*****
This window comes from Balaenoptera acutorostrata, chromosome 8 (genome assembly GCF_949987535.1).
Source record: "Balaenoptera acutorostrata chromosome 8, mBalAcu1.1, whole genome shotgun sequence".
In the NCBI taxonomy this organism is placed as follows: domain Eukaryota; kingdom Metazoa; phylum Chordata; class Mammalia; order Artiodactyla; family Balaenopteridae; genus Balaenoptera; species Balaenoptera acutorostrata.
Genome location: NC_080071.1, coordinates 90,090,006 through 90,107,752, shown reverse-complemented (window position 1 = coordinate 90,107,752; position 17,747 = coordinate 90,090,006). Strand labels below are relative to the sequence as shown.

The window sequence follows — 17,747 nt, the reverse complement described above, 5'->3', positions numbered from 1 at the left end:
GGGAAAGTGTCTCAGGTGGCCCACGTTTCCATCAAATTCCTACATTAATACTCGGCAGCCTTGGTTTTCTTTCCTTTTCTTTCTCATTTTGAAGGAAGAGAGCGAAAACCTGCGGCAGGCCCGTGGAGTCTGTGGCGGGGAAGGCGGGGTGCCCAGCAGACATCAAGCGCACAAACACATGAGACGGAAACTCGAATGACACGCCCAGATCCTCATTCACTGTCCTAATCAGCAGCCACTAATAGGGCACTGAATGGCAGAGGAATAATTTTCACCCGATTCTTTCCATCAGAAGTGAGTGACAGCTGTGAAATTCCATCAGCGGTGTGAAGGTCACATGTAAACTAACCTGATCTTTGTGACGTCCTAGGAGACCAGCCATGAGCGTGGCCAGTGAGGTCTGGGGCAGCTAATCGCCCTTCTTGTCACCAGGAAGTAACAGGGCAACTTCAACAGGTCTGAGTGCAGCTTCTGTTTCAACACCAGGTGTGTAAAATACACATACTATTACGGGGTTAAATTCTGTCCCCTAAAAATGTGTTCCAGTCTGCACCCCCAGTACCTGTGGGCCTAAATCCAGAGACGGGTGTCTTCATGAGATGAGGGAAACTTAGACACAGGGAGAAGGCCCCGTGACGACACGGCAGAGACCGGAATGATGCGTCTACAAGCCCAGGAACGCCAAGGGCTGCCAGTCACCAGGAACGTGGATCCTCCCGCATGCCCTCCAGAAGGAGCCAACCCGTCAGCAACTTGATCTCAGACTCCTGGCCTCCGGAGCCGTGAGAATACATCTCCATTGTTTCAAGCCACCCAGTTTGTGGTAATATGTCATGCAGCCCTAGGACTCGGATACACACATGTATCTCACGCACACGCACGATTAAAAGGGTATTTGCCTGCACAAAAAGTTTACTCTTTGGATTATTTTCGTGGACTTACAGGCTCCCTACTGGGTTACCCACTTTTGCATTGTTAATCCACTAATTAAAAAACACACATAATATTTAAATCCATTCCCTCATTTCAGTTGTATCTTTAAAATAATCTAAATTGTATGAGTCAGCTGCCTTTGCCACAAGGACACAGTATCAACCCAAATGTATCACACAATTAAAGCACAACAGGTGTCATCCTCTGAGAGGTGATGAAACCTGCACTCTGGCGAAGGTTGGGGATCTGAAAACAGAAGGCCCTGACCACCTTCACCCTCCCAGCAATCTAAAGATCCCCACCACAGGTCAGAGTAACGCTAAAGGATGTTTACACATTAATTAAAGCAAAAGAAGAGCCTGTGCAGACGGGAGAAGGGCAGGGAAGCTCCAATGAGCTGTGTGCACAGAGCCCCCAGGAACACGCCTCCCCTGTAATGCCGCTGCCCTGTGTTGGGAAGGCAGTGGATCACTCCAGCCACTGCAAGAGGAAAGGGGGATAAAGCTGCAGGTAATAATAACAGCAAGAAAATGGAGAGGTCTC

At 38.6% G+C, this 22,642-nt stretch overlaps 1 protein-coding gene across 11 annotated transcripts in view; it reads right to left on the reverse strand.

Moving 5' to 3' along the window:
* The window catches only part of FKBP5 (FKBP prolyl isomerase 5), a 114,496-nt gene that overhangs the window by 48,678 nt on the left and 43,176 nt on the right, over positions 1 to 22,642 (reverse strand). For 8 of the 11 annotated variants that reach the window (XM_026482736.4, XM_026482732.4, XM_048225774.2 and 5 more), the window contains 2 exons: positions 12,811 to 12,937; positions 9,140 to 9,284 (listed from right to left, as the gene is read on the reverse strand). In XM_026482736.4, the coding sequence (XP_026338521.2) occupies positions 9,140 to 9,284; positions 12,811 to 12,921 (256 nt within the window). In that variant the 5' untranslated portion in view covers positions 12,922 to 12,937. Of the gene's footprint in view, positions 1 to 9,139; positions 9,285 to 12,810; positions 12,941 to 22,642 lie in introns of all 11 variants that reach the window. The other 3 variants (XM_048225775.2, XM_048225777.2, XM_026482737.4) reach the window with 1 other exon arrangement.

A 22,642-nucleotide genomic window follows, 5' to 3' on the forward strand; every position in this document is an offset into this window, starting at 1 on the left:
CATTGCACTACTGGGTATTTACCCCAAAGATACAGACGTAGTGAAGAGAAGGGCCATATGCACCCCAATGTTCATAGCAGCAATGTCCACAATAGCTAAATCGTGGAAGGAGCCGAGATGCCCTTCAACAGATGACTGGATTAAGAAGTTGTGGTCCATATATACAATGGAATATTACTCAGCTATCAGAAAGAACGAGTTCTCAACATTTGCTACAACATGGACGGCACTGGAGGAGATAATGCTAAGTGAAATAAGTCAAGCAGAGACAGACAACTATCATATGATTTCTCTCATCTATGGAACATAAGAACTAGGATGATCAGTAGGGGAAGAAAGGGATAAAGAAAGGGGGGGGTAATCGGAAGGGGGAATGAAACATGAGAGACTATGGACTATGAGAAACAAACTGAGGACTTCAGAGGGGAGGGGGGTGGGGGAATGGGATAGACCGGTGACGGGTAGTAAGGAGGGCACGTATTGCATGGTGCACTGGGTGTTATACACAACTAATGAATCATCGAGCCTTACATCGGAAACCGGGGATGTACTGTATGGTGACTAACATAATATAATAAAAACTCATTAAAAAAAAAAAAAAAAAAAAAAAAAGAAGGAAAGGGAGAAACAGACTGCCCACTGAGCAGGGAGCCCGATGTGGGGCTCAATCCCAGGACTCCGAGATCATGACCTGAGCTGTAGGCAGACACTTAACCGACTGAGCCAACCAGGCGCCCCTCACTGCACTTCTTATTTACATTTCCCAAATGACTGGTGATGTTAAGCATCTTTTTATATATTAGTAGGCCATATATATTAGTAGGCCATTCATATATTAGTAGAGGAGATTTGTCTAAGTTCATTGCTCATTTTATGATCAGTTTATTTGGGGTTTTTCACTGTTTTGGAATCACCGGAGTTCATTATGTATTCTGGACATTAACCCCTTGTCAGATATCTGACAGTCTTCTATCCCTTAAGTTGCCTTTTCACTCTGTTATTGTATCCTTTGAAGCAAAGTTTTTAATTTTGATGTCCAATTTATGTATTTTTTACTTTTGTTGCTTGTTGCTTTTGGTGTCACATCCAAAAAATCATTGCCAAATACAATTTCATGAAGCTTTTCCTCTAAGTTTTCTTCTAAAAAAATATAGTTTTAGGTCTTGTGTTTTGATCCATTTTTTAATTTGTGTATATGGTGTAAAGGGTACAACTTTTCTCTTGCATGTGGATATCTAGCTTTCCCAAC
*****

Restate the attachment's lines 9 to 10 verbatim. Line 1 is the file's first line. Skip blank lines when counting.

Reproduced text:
* The window catches only part of FKBP5 (FKBP prolyl isomerase 5), a 114,496-nt gene that overhangs the window by 48,678 nt on the left and 43,176 nt on the right, over positions 1 to 22,642 (reverse strand). For 8 of the 11 annotated variants that reach the window (XM_026482736.4, XM_026482732.4, XM_048225774.2 and 5 more), the window contains 2 exons: positions 12,811 to 12,937; positions 9,140 to 9,284 (listed from right to left, as the gene is read on the reverse strand). In XM_026482736.4, the coding sequence (XP_026338521.2) occupies positions 9,140 to 9,284; positions 12,811 to 12,921 (256 nt within the window). In that variant the 5' untranslated portion in view covers positions 12,922 to 12,937. Of the gene's footprint in view, positions 1 to 9,139; positions 9,285 to 12,810; positions 12,941 to 22,642 lie in introns of all 11 variants that reach the window. The other 3 variants (XM_048225775.2, XM_048225777.2, XM_026482737.4) reach the window with 1 other exon arrangement.

A 22,642-nucleotide genomic window follows, 5' to 3' on the forward strand; every position in this document is an offset into this window, starting at 1 on the left: